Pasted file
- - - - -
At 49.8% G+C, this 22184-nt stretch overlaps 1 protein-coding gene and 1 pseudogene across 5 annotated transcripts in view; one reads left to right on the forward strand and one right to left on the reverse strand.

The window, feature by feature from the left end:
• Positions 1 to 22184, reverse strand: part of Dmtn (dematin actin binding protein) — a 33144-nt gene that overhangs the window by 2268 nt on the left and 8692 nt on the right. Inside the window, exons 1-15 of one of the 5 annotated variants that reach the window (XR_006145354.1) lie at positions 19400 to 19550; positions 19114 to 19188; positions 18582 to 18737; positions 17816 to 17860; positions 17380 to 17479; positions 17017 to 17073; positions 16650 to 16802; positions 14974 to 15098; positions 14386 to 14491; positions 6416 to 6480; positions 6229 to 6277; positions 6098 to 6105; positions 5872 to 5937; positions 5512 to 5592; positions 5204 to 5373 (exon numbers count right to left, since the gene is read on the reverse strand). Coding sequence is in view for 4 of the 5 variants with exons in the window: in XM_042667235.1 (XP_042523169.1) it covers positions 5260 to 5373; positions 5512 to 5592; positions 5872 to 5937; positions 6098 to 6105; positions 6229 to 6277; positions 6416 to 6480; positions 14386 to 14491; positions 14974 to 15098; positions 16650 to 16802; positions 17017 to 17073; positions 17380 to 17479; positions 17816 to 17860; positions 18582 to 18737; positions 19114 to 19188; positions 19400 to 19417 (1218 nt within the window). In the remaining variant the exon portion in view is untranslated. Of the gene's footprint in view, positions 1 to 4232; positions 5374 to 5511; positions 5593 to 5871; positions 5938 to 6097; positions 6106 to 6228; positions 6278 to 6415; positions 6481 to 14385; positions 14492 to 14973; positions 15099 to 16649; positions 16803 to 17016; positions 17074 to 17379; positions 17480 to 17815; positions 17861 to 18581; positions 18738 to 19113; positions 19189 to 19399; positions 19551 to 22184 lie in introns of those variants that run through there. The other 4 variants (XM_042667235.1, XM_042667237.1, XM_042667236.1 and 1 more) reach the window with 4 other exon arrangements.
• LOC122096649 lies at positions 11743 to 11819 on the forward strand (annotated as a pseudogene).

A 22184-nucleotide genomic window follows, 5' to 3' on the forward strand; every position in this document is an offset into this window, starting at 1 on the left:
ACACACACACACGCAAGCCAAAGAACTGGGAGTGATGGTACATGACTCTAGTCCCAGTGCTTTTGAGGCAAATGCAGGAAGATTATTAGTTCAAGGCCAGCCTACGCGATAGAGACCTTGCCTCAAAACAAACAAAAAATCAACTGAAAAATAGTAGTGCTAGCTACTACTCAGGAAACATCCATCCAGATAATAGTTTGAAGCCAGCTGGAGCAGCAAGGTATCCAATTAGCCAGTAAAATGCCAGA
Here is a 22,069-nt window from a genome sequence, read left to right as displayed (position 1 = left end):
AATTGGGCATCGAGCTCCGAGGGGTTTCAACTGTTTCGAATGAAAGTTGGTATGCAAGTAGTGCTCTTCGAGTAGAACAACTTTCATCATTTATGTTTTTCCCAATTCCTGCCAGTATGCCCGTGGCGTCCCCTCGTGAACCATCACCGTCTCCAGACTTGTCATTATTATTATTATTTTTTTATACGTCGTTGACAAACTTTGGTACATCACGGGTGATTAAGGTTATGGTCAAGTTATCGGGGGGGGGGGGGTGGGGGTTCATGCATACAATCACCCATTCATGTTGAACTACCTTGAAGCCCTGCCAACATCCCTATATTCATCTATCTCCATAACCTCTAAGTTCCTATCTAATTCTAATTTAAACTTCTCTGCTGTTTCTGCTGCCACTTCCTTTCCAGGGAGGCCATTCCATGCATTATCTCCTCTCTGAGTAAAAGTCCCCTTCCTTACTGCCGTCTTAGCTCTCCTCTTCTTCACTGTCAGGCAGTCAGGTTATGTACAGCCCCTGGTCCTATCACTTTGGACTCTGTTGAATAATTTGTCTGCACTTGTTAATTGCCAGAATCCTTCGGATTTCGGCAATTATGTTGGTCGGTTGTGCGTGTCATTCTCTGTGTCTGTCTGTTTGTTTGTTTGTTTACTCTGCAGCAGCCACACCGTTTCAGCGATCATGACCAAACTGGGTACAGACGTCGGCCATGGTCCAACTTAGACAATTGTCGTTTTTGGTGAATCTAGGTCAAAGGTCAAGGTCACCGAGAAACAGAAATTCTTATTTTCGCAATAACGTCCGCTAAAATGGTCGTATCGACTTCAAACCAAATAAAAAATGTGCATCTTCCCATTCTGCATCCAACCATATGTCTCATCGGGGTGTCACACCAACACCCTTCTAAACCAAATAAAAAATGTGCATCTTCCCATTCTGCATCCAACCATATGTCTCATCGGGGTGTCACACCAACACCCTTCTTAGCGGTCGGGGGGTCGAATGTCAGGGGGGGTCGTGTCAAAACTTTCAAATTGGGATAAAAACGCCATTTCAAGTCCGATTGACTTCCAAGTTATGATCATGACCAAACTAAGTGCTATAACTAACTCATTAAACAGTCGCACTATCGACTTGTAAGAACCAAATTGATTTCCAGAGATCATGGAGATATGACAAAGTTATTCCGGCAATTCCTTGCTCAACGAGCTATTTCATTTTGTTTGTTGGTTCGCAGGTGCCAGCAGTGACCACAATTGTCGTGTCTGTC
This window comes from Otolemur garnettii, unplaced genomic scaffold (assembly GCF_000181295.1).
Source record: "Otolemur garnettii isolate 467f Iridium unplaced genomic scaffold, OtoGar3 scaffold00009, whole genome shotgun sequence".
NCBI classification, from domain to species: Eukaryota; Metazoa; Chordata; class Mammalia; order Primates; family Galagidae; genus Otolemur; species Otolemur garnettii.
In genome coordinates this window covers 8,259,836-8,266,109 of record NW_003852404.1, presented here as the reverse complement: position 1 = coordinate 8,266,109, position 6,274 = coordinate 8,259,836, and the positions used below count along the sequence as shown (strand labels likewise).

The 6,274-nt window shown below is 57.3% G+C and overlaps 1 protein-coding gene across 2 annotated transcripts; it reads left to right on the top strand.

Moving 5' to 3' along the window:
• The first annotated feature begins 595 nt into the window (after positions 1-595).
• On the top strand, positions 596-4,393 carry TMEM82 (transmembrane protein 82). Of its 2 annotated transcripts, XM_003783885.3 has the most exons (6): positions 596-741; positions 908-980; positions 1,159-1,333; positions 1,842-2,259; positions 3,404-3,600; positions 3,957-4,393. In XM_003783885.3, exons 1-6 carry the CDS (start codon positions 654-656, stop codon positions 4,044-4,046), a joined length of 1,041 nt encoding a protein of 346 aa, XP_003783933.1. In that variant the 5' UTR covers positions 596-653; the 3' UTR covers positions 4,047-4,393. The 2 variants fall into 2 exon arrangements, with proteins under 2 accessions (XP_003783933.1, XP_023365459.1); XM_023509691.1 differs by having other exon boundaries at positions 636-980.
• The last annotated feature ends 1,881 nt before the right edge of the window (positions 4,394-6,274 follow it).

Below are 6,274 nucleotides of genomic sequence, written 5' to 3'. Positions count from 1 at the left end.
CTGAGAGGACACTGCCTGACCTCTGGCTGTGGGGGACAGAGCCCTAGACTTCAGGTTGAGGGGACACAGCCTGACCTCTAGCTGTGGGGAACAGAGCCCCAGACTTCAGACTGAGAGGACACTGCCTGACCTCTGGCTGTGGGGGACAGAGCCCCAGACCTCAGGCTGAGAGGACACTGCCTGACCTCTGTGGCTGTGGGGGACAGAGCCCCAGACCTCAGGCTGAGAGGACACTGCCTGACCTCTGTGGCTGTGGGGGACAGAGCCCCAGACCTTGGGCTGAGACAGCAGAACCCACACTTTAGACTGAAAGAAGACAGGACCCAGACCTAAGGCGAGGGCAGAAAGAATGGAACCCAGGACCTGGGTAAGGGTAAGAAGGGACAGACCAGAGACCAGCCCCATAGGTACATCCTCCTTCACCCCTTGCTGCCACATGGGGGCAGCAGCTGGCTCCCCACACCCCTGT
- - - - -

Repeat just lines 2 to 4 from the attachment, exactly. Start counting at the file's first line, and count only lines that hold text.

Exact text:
The window, feature by feature from the left end:
• Positions 1 to 22184, reverse strand: part of Dmtn (dematin actin binding protein) — a 33144-nt gene that overhangs the window by 2268 nt on the left and 8692 nt on the right. Inside the window, exons 1-15 of one of the 5 annotated variants that reach the window (XR_006145354.1) lie at positions 19400 to 19550; positions 19114 to 19188; positions 18582 to 18737; positions 17816 to 17860; positions 17380 to 17479; positions 17017 to 17073; positions 16650 to 16802; positions 14974 to 15098; positions 14386 to 14491; positions 6416 to 6480; positions 6229 to 6277; positions 6098 to 6105; positions 5872 to 5937; positions 5512 to 5592; positions 5204 to 5373 (exon numbers count right to left, since the gene is read on the reverse strand). Coding sequence is in view for 4 of the 5 variants with exons in the window: in XM_042667235.1 (XP_042523169.1) it covers positions 5260 to 5373; positions 5512 to 5592; positions 5872 to 5937; positions 6098 to 6105; positions 6229 to 6277; positions 6416 to 6480; positions 14386 to 14491; positions 14974 to 15098; positions 16650 to 16802; positions 17017 to 17073; positions 17380 to 17479; positions 17816 to 17860; positions 18582 to 18737; positions 19114 to 19188; positions 19400 to 19417 (1218 nt within the window). In the remaining variant the exon portion in view is untranslated. Of the gene's footprint in view, positions 1 to 4232; positions 5374 to 5511; positions 5593 to 5871; positions 5938 to 6097; positions 6106 to 6228; positions 6278 to 6415; positions 6481 to 14385; positions 14492 to 14973; positions 15099 to 16649; positions 16803 to 17016; positions 17074 to 17379; positions 17480 to 17815; positions 17861 to 18581; positions 18738 to 19113; positions 19189 to 19399; positions 19551 to 22184 lie in introns of those variants that run through there. The other 4 variants (XM_042667235.1, XM_042667237.1, XM_042667236.1 and 1 more) reach the window with 4 other exon arrangements.
• LOC122096649 lies at positions 11743 to 11819 on the forward strand (annotated as a pseudogene).